Why the winners of rugby league are not trying hard enough to expand the international game
The Rugby League World Cup of 2017 ended with victory for Australia. Untouchable throughout the tournament, they beat England 6-0 in a tense final, winning the competition for the 11th time. In three of the four world cups they haven’t won, Australia were runners up.
The country’s dominance of international rugby league reflects a series of dilemmas the sport’s authorities have struggled to navigate.
Historically, rugby league is restricted to provincial prominence in its two strongest nations. In England, the game has been concentrated in the north, ever since its inception 120 years ago. Despite numerous attempts to develop the sport outside this area (most notably in London) the amateur and professional powerhouses of rugby league are defiantly northern.
Similarly, in Australia, the sport’s strongholds remain New South Wales and Queensland. Australia’s top tier domestic club league (National Rugby League) also shares notable similarities with its English counterpart (Super League).
Neither feature conventional promotion and relegation processes. The English Super League has a convoluted format of play-offs, with lower-ranked Super League teams playing a round-robin against stronger teams from the league below, culminating in a winner-takes-all promotion play-off match, the £1m game.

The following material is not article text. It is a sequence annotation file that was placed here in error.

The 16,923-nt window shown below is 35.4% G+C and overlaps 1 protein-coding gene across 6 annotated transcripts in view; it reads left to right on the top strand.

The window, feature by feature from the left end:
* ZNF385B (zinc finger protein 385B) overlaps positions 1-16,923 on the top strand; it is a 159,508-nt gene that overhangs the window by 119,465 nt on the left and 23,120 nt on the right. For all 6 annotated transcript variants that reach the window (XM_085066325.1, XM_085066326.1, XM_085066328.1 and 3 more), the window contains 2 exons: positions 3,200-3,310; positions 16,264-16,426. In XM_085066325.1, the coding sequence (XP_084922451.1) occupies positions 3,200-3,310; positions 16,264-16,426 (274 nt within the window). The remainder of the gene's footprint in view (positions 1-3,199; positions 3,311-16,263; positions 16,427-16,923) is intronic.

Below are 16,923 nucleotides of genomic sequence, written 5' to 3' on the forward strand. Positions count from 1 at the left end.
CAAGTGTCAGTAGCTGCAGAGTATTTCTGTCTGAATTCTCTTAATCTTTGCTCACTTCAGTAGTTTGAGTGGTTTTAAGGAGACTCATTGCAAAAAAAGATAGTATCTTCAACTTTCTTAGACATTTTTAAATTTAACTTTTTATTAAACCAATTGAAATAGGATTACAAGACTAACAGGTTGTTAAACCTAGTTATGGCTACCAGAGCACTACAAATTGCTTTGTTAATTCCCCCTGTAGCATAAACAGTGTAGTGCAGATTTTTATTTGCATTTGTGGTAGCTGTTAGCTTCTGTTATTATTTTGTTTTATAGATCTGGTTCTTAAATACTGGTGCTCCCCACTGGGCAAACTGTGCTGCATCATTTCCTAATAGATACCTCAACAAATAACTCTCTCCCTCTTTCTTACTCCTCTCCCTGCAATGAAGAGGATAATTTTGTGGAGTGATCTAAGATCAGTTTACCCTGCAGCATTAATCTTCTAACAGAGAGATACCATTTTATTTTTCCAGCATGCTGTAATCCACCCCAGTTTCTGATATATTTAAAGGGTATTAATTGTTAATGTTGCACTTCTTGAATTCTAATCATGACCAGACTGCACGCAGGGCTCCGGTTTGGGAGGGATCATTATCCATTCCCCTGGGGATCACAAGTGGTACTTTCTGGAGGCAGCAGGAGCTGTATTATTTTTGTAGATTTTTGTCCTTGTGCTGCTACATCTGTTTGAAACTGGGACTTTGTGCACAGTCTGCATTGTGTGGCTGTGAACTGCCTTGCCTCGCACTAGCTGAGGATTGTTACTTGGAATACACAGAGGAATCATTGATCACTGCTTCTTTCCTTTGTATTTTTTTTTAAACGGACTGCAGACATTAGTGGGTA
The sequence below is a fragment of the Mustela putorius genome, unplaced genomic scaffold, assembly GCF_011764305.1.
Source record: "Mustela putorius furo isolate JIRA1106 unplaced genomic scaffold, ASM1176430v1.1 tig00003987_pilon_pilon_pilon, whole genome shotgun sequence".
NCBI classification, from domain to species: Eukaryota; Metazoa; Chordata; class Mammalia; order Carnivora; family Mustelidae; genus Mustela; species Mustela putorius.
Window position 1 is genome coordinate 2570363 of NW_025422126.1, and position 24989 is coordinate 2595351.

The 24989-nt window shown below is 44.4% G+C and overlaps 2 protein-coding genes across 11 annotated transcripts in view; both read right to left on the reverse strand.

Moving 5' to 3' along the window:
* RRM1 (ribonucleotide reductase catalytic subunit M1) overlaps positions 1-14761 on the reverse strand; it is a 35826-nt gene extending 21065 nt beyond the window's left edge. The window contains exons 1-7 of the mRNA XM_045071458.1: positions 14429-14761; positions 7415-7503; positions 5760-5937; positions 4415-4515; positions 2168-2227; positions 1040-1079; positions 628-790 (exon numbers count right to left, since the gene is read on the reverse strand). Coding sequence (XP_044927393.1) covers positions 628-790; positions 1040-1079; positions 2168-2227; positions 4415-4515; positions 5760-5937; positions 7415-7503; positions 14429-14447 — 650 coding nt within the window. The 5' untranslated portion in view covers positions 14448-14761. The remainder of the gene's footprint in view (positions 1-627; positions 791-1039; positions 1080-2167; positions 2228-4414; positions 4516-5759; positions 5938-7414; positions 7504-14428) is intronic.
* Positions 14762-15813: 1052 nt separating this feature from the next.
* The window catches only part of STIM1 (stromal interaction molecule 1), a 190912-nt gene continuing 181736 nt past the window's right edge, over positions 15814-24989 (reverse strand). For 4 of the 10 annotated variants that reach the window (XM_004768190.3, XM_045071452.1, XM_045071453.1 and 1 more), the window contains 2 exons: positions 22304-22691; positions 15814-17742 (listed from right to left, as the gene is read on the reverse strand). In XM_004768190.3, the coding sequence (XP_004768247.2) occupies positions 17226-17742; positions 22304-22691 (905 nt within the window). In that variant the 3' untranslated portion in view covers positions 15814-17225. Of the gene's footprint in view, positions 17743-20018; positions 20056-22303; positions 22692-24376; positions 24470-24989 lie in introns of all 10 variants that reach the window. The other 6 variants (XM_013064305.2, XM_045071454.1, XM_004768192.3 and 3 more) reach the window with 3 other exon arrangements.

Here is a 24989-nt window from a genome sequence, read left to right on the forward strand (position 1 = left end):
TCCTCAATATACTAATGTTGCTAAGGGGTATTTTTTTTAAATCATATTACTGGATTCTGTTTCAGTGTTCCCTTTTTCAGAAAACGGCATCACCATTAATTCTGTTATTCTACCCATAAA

Both leagues boast lucrative international broadcast contracts, and both include foreign teams. A team from New Zealand travels across the Tasman sea to fulfil Australian NRL fixtures, and the French side Catalans Dragons is one of 12 teams in the English Super League.
This anomaly highlights an issue currently restricting the domestic and international growth of the sport. Because while France and New Zealand both have flourishing provincial leagues of their own, they have to do without their stronger clubs.
Rugby league faces a further dilemma with the formation of a professional Canadian club (Toronto Wolfpack), seeking to establish itself in the Super League. The team entered the semi-professional third tier of the English game, gaining promotion in their first year, and aim to achieve Super League status in 2019.
The entrepreneurs behind this venture are seeking to establish clubs in other major north American cities. The Wolfpack negotiated its own television deal, and has developed a business model similar to those of successful American professional sports franchises.
In contrast, the national rugby league team of Canada is still in its infancy, and yet to appear in a World Cup tournament. A similar situation exists for the USA side (which did participate in the 2017 World Cup, suffering three defeats at the group stage), a third of whom were Australian or New Zealand nationals.
The struggle for domestic and international success in places like Canada and the US highlights the source of the expansionist dilemma for rugby league. While financially sustainable clubs find a home in overseas competitions (strengthening the financial reach and broadcast value of their host leagues overseas) their absence from domestic competitions has a detrimental effect.